What were some of those existential questions and tensions?
The quest for love and freedom, but then of course, the things we take from society and internalize—self-discrimination.
There's the performance of masculinity; I think many gay men have this experience, that their masculinity is questioned through being gay, and maybe you're denied your masculinity in a way you internalize. But of course, gender itself is performance. Which comes up quite nicely in the boat's Ladies' Night [a party on the trip where patrons dress in drag], which is the busiest, most joyful and free night of the trip.
I thought it was important to show the other side of gay culture, too, to show really deep love. There are two amazing couples in the film that really went through a lot. It was important to show them and not just paint this tragic image of being gay. It's all about raising questions: where are we today, and who do we want to be? What potential do we have to turn gay culture into something empowering and positive?
What surprised you during the trip?
I always find it incredible when you have these crazy parties, and you see the sun rising, and you see day and night, time and space melt together. And you can imagine that over seven days and nights of the cruise, going 24 hours a day, there's no sleep. Because you can't coordinate with anybody and say "Okay, let's meet tomorrow at 11." First of all, nobody knows what 11 o'clock is or where anybody is. You had to be constantly connected; we had two camera units and we had to stay connected to the protagonists we were following. It was a big revelation to me about how little sleep you can survive on.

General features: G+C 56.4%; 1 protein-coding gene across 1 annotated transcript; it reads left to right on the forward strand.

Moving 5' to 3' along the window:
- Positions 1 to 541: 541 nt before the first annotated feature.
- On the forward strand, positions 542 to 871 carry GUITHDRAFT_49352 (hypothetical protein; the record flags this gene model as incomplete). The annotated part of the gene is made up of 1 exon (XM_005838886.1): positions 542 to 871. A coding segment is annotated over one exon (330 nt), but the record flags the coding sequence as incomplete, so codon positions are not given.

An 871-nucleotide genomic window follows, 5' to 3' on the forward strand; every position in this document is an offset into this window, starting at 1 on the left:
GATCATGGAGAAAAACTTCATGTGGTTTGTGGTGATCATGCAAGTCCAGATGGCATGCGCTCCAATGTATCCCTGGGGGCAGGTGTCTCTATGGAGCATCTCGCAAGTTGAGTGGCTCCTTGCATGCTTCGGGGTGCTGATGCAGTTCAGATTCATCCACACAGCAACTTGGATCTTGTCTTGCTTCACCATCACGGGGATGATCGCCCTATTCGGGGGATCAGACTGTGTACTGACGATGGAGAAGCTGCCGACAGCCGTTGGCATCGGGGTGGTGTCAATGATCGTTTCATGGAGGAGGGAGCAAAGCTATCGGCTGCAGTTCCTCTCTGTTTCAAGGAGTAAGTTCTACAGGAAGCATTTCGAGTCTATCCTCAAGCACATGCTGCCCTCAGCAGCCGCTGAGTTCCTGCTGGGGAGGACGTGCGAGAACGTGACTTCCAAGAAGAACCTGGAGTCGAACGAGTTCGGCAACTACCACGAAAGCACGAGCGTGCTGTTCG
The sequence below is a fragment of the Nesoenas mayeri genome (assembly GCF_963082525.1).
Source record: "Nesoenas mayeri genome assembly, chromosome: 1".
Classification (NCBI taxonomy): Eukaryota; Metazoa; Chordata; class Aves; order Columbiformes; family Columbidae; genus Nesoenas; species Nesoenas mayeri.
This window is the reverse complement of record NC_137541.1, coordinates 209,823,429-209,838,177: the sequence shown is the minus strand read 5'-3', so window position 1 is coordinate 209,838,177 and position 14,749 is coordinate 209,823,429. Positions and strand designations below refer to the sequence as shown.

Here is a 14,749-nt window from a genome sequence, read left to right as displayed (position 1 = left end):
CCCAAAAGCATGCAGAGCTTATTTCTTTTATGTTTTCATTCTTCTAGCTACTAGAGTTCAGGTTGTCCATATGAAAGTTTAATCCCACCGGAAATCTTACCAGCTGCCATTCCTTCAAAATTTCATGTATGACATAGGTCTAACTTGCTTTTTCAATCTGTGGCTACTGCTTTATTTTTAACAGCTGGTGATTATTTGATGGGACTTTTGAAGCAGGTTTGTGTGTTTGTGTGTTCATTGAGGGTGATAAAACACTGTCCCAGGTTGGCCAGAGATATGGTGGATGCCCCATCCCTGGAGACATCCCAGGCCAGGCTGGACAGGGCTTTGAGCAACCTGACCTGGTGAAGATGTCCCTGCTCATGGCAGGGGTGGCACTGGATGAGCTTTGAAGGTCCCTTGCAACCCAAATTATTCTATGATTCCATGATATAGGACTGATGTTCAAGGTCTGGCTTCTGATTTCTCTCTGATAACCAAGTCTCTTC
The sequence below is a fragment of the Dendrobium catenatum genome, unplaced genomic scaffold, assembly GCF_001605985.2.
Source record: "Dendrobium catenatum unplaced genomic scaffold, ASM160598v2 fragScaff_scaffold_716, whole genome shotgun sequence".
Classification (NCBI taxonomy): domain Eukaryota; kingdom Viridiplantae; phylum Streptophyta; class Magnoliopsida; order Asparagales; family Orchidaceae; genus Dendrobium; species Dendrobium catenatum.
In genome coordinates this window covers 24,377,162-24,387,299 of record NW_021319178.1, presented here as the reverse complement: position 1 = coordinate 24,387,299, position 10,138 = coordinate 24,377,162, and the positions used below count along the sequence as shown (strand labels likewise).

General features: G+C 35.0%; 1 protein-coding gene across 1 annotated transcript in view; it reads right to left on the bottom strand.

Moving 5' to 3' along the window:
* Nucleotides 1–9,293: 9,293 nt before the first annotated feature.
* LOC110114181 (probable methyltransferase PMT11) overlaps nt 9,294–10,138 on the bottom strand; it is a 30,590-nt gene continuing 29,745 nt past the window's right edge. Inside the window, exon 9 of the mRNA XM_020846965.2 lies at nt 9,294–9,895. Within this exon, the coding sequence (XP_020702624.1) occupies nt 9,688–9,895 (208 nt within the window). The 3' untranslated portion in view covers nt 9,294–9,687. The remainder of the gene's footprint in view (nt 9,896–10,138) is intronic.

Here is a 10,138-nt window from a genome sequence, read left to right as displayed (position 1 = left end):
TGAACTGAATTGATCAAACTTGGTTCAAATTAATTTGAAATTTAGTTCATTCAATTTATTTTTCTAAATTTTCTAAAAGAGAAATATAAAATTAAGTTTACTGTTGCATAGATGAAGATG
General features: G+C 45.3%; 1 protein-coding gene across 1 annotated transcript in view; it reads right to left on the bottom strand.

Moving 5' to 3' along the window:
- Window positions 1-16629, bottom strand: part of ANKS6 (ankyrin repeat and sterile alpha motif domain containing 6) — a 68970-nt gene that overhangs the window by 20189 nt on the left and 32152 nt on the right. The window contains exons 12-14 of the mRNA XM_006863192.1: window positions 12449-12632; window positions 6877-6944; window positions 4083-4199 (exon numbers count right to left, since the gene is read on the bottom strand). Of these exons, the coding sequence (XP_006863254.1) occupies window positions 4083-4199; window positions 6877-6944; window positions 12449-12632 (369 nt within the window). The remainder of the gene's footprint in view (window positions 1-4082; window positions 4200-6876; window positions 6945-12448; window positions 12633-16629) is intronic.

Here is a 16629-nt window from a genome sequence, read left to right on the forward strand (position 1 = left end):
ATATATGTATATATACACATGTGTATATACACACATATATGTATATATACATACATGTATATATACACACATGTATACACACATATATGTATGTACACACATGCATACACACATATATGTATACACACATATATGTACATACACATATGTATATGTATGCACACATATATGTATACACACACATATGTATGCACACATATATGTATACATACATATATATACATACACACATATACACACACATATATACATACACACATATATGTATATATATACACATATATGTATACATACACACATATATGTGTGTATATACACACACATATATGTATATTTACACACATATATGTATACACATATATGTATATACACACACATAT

What attracted you to the gay cruise in the first place?
I think it's a bit like this family—the dream of a family, with the ups and downs that it has. The first time I'd been on this cruise in particular was the year before, but of course I'd been to that kind of event before. But I think that me, being privileged, coming from a place like Berlin, where you have this vast LGBTQIA world with lots of events, everything, and you can choose and see whatever you like. I think in other places there's not such a variety.
Many of the cruisers travelled far to get to the event, and to have this feeling and connection and freedom. It has a certain magic. But it also has downsides. It's a boat of dreams and a boat of disillusionment. And of course, there's this intensity—you go to your limit in so many ways, and your time there is so limited. There's big expectations, the pressure is high, and it's a completely exceptional situation, you're out of your daily life and only mingling with gay guys. Suddenly, these existential questions come up: where am I in my life now? How free am I in my real life? How are my relationships? How is my life going? And depending on the expectations you bring to the boat, you can fly or you can fall. It's very intense.
Interview has been condensed and edited.